Thursday, March 05, 2015

Faith Works 3-7-15

Faith Works 3-7-15

Jeff Gill


Why does the peace need to be passed?



My, my, my.


Y'all have some strong feelings about last week's column.


One thing I learned: people love to talk about Disney restaurants. I mean, seriously.


That's because my hook for the discussion last time about "the passing of the peace" was a two sided coaster at a particular theme restaurant in Disney World, where you can be part of the action, or flip it and signal that you'd rather just watch.


Quite a few of you had been to that place, and most of you really, really liked it. So there's that.


As for the ancient ritual of pausing in a Sunday worship service to turn to your neighbors and say "peace be with you" and hear "and also with you," there's a skew in my e-mail.


Granted, those with strong feelings are more likely to take the time to send an e-mail or Facebook message. I'm guessing many of you like the "passing of the peace" somewhat, but pretty much no one loves it so much to take the time to contact me and say "That time is the highlight of my week!"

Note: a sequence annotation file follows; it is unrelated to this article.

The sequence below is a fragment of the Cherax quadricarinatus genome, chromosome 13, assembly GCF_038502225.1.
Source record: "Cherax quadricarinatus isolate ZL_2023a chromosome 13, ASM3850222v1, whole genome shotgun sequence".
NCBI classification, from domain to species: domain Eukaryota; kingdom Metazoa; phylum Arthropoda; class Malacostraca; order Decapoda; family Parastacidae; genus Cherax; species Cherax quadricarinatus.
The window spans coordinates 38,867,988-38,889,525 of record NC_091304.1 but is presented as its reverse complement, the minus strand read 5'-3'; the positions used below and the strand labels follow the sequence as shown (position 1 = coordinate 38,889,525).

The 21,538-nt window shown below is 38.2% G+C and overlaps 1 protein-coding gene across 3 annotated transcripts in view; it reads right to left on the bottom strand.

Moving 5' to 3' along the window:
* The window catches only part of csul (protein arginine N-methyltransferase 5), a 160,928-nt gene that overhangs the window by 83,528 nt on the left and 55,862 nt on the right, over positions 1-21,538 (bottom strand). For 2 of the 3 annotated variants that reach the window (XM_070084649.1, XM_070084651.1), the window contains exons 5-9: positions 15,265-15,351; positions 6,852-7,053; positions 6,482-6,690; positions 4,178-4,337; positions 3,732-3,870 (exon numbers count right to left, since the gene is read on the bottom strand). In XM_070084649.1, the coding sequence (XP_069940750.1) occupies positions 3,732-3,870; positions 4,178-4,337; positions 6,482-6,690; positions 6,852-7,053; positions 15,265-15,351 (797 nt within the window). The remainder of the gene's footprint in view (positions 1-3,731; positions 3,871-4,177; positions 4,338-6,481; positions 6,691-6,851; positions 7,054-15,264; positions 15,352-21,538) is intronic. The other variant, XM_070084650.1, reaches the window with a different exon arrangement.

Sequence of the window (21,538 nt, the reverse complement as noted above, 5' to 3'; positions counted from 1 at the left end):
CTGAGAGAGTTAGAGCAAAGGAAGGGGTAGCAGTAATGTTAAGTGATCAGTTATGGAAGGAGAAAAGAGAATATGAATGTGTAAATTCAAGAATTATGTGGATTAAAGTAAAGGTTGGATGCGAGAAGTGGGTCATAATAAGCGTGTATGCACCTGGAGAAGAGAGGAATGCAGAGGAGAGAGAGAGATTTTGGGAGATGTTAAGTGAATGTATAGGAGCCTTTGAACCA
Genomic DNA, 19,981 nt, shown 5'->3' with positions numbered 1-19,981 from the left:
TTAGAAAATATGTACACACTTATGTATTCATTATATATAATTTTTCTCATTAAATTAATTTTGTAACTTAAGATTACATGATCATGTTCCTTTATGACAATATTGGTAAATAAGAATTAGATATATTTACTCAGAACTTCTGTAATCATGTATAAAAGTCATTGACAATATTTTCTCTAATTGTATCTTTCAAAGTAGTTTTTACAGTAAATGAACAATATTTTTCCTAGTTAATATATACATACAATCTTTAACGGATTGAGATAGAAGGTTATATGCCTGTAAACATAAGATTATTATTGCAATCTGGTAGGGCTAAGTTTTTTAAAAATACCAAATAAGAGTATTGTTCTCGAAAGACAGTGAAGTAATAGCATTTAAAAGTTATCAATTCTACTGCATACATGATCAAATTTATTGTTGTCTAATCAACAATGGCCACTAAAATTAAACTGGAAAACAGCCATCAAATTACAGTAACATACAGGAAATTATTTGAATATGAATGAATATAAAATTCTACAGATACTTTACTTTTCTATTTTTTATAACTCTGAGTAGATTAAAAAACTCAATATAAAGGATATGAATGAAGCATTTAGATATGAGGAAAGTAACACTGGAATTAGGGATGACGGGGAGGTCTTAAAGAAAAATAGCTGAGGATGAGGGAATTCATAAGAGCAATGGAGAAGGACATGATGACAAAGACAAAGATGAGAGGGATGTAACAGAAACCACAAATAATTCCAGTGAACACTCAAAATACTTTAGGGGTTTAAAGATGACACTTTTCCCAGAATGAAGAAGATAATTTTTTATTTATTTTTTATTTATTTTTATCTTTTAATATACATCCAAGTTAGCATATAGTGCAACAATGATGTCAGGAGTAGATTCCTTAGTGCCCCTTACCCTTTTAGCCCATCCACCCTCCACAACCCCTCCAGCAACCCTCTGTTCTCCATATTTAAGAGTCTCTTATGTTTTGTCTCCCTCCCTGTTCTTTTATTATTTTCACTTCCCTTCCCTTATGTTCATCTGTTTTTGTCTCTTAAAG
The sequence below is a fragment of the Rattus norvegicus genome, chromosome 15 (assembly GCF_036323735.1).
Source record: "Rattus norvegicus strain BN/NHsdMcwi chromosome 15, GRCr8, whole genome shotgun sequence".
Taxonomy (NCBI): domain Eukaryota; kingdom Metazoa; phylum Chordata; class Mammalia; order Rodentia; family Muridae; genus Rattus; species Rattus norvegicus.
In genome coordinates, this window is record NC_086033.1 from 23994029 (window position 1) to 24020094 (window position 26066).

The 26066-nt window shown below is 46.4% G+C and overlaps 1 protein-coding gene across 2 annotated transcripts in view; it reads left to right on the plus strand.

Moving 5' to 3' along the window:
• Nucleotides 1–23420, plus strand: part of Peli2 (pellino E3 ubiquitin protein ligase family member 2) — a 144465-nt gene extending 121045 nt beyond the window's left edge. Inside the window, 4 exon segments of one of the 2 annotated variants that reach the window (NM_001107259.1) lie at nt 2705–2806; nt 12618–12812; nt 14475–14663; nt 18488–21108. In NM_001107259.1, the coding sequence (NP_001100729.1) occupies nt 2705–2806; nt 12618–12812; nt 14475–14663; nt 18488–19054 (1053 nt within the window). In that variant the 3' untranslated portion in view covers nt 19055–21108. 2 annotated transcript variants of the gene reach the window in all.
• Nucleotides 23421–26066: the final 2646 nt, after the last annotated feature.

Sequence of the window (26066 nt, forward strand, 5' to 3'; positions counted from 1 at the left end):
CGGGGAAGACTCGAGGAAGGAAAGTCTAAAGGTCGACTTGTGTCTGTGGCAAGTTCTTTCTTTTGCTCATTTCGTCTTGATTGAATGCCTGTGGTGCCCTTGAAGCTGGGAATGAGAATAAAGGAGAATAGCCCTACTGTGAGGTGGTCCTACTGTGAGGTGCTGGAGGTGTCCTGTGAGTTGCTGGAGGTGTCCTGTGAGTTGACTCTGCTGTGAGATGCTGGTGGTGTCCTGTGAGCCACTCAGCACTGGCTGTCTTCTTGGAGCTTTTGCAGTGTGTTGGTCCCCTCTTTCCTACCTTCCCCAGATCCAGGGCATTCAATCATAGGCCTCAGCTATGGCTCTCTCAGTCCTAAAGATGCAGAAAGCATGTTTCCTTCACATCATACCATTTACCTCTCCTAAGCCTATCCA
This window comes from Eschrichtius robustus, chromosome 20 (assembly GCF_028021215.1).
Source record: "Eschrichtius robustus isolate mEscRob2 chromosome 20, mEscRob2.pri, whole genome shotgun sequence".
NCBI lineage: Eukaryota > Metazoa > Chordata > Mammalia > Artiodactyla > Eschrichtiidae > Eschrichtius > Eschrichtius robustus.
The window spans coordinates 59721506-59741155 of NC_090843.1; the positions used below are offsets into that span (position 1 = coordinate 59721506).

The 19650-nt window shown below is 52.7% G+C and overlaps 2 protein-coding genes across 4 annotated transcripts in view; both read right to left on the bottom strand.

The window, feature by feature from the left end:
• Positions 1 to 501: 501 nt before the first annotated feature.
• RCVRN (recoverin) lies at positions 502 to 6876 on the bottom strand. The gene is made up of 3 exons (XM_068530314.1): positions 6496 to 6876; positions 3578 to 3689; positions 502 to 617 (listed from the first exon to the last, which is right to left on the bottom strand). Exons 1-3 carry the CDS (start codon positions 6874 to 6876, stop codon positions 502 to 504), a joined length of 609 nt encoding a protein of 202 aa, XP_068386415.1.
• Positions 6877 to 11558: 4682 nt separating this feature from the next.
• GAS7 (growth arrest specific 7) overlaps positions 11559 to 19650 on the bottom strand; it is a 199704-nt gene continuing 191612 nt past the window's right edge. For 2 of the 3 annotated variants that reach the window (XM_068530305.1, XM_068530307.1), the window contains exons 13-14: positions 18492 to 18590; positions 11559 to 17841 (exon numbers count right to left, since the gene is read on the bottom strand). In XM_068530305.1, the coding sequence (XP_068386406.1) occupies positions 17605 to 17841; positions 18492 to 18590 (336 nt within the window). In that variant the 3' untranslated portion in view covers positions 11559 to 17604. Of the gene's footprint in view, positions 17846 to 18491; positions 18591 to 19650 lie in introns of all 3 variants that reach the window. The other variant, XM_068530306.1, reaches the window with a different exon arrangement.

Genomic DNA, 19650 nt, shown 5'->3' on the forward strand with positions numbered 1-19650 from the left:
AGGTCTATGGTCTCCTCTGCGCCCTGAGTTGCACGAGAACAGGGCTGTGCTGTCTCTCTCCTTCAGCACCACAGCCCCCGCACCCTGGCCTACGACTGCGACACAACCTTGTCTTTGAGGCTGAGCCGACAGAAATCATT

What I heard some very impassioned, deeply heartfelt messages about was just how difficult that time in church can be. For some.


If you have any form or level of social anxiety disorder, if you struggle with depression or simply are an introvert, the passing of the peace is not a joy. If upper respiratory illness make you nervous and you're surrounded by coughing parishoners, the passing of the peace is a gauntlet of hugs.


For many of you, there's a real cost-benefit equation that needs calculation about the practice of passing the peace. I hear you, and there's a message we all, especially we "churched" people, need to hear.


Because in some ways the most painful feedback I heard last week was from those of you who have been to church, and saw the lovely personal interactions from a distance, hugs and friendly words and "peace be with you," but felt like they were left with a distant "hey there" from almost all.